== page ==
The Brand Split version of Survivor Series is a weird beast. It causes people who spend the rest of the year hating each other’s guts to team up because they suddenly care about the name of their TV show. On top of that, it’s WWE openly telling you that one brand is better than the other. Does that mean we should now all give up on SmackDown? Or maybe, I should stop overthinking this stuff. Let’s dish out some stars.
I was dreading TLC. The combination of a pumpkin vs Norman Bates, a powerpoint presentation and a stupid main event didn’t do much for me. Then illness hit WWE (get better soon everyone), and it got interesting. Suddenly, two former leaders of The Bullet Club were going head to head. There was still a lot wrong with this card, but at least I now wanted to watch it. Let’s dish out some stars.
No Mercy has, for the longest time, been a nothing PPV. One that is purely there to fill a gap. Then, this year, WWE got a bit excited, and we suddenly had a card headed up by two potential WrestleMania main events. It was a strange move, and the fact that the show wasn’t sold out a few days beforehand spoke volumes as to how successful it was (WWE reported it as a sellout on the day, but who knows if that was true). No Mercy felt like it had been given the chance to shine, and it was floundering. All of that would, however, be forgiven if it delivered in the ring. Let’s dish out those stars.
Great Balls of Fire, a show name so ridiculous that we’re still waiting for the punchline. Yet, despite that (and posters that look suspiciously like a penis) this may be the best build to a WWE show since the brand split. Samoa Joe has suddenly found his feet on the main roster, and there are hints of interesting programs throughout the entire card. It’s just possible, this could be a good show. So here are ten observations from Great Balls Of Fire.
Mixed tags! Matches where breaking the rules means losing your belt! Submission matches! LET’S GET EXTREME! Yup, Sunday night was the one day of the year where WWE gets extreme, apart from all those other days that they do it. For some daft reason, I sat down and watched all of it despite having all the enthusiasm of Dean Ambrose (more on that below). So here are ten things I observed during WWE Extreme Rules.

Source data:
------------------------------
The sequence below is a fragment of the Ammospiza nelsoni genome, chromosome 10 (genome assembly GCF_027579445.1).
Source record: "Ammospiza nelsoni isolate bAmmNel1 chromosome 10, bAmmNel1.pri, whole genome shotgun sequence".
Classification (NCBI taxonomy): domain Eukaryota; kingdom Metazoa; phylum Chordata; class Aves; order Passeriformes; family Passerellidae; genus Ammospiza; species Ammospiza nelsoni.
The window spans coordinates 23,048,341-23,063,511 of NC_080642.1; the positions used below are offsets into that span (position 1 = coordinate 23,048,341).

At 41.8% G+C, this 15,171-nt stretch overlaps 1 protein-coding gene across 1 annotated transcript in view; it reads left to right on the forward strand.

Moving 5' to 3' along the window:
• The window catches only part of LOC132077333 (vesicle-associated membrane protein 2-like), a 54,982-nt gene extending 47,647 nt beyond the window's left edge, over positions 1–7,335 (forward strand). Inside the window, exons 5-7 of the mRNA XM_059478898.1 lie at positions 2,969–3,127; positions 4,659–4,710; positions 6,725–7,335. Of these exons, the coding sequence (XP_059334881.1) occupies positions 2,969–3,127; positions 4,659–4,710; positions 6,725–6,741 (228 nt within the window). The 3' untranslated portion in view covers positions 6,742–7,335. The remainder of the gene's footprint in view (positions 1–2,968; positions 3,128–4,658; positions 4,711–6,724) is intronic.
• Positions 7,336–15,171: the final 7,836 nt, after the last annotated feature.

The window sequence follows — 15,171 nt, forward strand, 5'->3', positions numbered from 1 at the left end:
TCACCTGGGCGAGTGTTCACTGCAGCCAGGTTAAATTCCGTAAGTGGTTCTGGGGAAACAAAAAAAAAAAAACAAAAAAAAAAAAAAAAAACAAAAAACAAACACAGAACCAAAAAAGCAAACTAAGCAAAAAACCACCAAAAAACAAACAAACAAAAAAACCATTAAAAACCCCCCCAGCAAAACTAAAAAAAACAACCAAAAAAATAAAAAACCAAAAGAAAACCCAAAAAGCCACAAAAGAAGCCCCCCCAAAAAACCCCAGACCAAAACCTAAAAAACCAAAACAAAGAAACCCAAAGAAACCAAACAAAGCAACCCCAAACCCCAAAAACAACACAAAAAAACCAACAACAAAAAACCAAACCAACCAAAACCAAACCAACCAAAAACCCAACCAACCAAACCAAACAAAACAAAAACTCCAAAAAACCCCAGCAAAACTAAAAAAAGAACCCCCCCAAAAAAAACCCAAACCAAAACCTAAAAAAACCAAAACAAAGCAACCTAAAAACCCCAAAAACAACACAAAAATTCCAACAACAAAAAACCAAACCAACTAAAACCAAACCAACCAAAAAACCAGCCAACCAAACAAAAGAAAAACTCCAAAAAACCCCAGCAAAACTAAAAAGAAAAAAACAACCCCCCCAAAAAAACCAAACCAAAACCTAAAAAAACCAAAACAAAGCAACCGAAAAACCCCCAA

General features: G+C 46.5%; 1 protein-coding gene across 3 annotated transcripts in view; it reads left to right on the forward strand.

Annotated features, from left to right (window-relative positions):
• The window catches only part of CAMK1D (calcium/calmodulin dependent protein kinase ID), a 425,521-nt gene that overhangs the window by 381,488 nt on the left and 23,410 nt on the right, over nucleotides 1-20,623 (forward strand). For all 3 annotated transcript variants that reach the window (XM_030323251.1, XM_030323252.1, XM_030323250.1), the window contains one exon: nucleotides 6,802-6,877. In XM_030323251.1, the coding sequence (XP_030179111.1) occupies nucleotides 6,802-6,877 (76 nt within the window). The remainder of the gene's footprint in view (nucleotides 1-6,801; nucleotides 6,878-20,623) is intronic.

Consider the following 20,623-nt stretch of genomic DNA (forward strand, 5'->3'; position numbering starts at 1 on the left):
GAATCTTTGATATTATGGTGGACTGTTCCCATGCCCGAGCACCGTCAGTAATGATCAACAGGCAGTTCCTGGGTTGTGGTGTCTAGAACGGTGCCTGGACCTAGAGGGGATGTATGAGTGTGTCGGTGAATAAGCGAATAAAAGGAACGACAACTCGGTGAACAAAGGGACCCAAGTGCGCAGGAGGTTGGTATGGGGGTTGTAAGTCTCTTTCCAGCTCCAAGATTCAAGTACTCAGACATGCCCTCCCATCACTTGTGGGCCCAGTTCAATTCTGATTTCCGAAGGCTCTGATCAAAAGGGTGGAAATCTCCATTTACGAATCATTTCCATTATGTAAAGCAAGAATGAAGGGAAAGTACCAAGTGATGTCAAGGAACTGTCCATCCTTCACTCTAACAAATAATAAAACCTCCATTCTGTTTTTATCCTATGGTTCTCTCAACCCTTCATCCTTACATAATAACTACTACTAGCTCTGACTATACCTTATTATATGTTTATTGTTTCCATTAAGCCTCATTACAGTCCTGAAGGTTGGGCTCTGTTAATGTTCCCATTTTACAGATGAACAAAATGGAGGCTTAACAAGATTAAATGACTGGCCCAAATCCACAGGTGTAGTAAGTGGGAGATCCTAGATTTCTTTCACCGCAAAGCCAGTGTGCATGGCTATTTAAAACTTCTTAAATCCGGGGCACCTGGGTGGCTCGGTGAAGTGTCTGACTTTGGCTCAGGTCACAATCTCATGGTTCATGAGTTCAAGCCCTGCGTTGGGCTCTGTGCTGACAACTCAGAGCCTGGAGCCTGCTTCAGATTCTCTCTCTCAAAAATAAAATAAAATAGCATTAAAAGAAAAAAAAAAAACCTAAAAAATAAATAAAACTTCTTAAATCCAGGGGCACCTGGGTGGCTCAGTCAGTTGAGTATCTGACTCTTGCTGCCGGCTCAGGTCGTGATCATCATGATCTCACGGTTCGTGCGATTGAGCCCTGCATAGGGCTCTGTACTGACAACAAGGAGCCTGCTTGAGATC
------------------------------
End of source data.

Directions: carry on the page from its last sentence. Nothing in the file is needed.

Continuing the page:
Wow, I watched a shitload of wrestling this weekend. If you’re not into the graps, then you might as well stay away from the site this week because I’m going to be writing about it all. From Kaiju Big Battel to Evolve. However, we’re going to start off with the big daddy and talk about ten thoughts I had during WrestleMania 33. If you haven’t figured it out, there are spoilers ahead.
It’s mid-February and WrestleMania season is well and truly swinging. We already have one confirmed match and the next few weeks should see the card begin to be fleshed out. So, I’m going to have some fun. Before WWE ruins everything by booking a load of crap here is the show that I would have broadcast around the world on April 2nd.
I both love and hate TLC. I love it for the action it brings. I hate it for the careers it shortens. However, with SmackDown on a bit of a roll when it comes to their big shows this was much watch TV, and while the carnage was at times tough to stomach, it was also damn entertaining.
The build up to No Mercy wasn’t exactly an easy one for WWE’s blue brand. The circus that is the American presidential debate saw them move the main event into the opening slot on the card while Becky Lynch’s injury meant a late change to the Woman’s Title match. For a show which is already quite thin on the ground, SmackDown was suddenly even shorter.
While Raw has had a pretty solid start to life in the post-brand split WWE, it has been SmackDown that has caught the eye. Even with their limited roster, they have slowly been putting together a weekly television show that is worth watching. However, even the most ardent of fans must have questioned how that tiny roster would manage when asked to carry a PPV by themselves.